After I retired from the classroom, I was subbing in a special education resource room. There was a young boy who was openly berating himself, as some kids do. Most do it privately, and a lot more than most adults realize. He was basically saying
“I’m slow and can’t do things as fast as others and I’m never going to be able to do things as well as others”.
Necessity is the mother of invention. So I said to him:
we have 100 - 50 lb bags of concrete on this end of the room, and have to move them to the other side of the room. I weigh almost twice as much as you do, so I can carry two at a time, and you can only carry one. So who’s probably going to be able to
get those bags to the other side of the room quicker?”
He answered “You”
“You’re right. I may get it done quicker. But is there any reason that you can’t get those
same 100 bags to the other side of the room?”
He said “No”
I then told him about being the only “fat” kid in my classes the entire time I spent in grade school. I could
never run as fast as the other kids. I was always last at any kind of race. But I’ve hiked to the top of the highest mountain in the lower 48 states, Mt. Whitney in CA. And others as well. I told him many of those kids who used to be able to run faster
than probably hadn’t. And now at my age, I can probably hike faster than most others who used to run faster than me as a kid.
Then I told him that it took me six years instead of four to get through college. Probably because
I had a reading disability that was never diagnosed. But I made it, and even graduated with high honors. I actually learned to compensate for my reading disability by “mind-mapping”, making diagrams or big pictures of how things fit together.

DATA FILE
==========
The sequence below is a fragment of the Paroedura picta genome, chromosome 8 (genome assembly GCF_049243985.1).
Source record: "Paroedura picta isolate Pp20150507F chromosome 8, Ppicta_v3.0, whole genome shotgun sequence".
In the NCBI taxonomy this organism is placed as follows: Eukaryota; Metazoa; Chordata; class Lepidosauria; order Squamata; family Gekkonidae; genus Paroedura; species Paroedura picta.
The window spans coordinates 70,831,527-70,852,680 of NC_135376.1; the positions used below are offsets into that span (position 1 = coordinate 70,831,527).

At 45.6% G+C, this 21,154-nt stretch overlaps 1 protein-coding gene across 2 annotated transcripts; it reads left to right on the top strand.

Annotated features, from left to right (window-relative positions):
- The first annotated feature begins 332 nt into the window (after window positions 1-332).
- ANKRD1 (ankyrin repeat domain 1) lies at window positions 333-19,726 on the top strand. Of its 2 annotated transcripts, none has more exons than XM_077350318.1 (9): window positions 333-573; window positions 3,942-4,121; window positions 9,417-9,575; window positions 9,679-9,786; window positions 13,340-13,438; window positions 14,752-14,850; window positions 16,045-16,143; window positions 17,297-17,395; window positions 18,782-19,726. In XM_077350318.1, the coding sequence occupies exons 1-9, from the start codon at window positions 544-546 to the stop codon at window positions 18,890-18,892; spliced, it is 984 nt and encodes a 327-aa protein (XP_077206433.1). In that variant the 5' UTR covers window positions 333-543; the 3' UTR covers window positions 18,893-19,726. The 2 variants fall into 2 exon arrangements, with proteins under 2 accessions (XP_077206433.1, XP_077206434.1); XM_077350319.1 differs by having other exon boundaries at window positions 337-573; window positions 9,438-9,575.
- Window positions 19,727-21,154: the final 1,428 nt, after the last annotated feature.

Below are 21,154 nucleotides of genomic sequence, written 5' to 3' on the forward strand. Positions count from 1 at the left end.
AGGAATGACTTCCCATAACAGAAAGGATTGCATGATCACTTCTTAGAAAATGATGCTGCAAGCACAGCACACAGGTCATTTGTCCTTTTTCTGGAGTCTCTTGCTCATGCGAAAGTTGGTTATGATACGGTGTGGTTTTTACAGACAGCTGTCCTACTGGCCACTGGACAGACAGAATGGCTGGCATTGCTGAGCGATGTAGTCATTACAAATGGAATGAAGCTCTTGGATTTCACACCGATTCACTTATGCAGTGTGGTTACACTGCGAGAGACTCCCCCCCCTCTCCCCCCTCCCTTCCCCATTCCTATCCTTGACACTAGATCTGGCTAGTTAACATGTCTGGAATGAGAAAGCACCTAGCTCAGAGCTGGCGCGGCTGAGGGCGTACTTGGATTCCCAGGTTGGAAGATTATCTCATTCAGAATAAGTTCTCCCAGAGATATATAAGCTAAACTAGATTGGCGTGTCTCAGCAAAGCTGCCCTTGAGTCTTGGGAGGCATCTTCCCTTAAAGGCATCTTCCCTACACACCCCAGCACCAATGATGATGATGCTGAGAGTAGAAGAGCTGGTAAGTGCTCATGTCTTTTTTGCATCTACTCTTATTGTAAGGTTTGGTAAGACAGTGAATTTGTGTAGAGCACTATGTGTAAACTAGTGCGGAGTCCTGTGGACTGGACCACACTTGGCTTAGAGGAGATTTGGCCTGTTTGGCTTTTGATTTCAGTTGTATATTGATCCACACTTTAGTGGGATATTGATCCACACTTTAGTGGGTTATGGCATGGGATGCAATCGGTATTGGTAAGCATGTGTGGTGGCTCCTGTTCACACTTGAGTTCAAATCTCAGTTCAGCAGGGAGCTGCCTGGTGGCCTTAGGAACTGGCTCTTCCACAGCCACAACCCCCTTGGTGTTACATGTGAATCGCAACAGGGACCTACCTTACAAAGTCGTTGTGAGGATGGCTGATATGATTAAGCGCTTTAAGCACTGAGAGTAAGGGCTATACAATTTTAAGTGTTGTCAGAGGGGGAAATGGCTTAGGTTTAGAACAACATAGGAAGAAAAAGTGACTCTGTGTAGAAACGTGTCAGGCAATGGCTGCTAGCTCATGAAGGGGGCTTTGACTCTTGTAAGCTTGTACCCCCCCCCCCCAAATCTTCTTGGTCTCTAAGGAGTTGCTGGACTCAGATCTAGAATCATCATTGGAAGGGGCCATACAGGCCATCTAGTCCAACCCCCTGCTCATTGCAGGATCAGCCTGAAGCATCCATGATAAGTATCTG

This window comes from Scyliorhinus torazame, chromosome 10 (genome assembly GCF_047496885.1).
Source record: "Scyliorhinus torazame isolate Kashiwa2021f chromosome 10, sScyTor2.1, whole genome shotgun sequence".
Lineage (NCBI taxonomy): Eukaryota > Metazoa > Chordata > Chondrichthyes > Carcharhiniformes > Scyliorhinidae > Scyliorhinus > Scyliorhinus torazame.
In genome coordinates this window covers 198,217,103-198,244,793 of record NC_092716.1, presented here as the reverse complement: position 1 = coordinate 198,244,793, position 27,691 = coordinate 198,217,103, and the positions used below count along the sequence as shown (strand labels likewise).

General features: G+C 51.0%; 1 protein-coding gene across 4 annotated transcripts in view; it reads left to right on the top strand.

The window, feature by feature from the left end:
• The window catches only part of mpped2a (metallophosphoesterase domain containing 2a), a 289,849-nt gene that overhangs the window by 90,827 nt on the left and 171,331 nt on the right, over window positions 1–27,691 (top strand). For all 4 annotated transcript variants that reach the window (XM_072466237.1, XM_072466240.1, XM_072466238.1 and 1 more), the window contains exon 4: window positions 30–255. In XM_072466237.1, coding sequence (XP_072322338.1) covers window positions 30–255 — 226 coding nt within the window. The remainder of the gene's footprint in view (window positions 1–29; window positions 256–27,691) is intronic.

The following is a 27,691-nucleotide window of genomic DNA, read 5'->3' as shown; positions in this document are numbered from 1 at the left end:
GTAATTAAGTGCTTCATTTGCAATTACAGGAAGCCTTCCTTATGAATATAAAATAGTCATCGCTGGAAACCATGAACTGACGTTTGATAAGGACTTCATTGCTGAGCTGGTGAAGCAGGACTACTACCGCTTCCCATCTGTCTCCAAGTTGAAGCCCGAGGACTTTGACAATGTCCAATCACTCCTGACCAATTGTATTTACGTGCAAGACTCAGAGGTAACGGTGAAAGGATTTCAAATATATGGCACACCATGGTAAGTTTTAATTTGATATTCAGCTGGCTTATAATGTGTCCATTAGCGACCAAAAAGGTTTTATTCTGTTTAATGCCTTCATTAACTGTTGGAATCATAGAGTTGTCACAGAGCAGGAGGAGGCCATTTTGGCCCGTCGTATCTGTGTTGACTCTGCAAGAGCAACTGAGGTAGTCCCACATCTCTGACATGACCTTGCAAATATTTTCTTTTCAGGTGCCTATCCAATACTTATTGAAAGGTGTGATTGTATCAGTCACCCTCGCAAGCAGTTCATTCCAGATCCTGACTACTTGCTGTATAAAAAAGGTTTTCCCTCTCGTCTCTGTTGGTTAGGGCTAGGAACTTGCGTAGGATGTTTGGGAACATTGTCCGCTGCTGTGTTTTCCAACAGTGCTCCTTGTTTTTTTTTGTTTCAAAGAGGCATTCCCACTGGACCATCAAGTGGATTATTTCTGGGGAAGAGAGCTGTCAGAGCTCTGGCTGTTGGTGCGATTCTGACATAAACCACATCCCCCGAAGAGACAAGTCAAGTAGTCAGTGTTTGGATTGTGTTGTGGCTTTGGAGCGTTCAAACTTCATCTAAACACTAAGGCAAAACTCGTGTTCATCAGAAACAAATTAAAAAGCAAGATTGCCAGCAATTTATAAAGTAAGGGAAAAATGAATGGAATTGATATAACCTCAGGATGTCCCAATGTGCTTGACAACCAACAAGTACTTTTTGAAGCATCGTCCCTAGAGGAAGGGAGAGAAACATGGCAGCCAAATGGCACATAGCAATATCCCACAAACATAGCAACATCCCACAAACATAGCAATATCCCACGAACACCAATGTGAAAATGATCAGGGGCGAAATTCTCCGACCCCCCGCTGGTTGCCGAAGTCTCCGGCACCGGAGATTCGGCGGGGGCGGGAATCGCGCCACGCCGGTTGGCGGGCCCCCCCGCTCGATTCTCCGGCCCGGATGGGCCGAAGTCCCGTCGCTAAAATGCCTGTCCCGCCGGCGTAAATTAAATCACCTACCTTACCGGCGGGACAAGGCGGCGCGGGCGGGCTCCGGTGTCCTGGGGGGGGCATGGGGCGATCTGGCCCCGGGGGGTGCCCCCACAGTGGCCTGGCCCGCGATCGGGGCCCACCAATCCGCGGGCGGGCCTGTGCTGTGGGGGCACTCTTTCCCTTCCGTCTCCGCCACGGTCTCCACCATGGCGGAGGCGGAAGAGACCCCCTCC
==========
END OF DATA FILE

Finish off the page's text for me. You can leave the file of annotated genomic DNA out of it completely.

Then I asked him, “Is it possible you could find a way to make up for only being able to carry one bag when I can carry two. Like maybe walk faster than I do?”
I taught health education. I taught kids to
have an internal locus of control. That’s it’s really not the events of their lives that make them feel good or bad, but their thoughts about them that do. And we always have a choice as to how we want to look at things, including ourselves, and
what meaning we want to attach to what happens. We also have a choice as to what we want to focus on, what we compare things to, what we expect in the first place, what we remember about the past, what we imagine for the future, and how much importance we
attach to what does happen, or might. Therefore, we also have a choice how we want to feel about anything, including ourselves.
The good news is that we have choices, choices that we alone can make, and that no one else can make for
us, unless we let them. If we do, that’s understandable. People do that all the time, especially when young. But with practice, we can learn to keep control over such choices for ourselves, and to make them in the best possible ways. In the end, some
ways will make us feel better, others worse. Some will make it easier to deal with things, i.e. having a learning disabilities, others harder. But no way we choose to look at things will change what’s already happened, or they way some things are.
So I urge all teachers, but especially those who teach special ed, to teach and remind kids constantly of the cognitive choices they always have. That’s empowering. Then, if they’re making their choices in ways that get in the way of them
learning, and your teaching them, offer alternatives. But in the end, it’s their choice, and they have to live with the emotional and behavioral consequences of the ways they choose.
BTW, when I shared that concrete bag story
with the young man, he started crying. I was a little befuddled at his reaction, so I asked his why he was crying. He said, “No one has ever explained it to me that way”. Turns out they were tears of relief, a joy of sorts.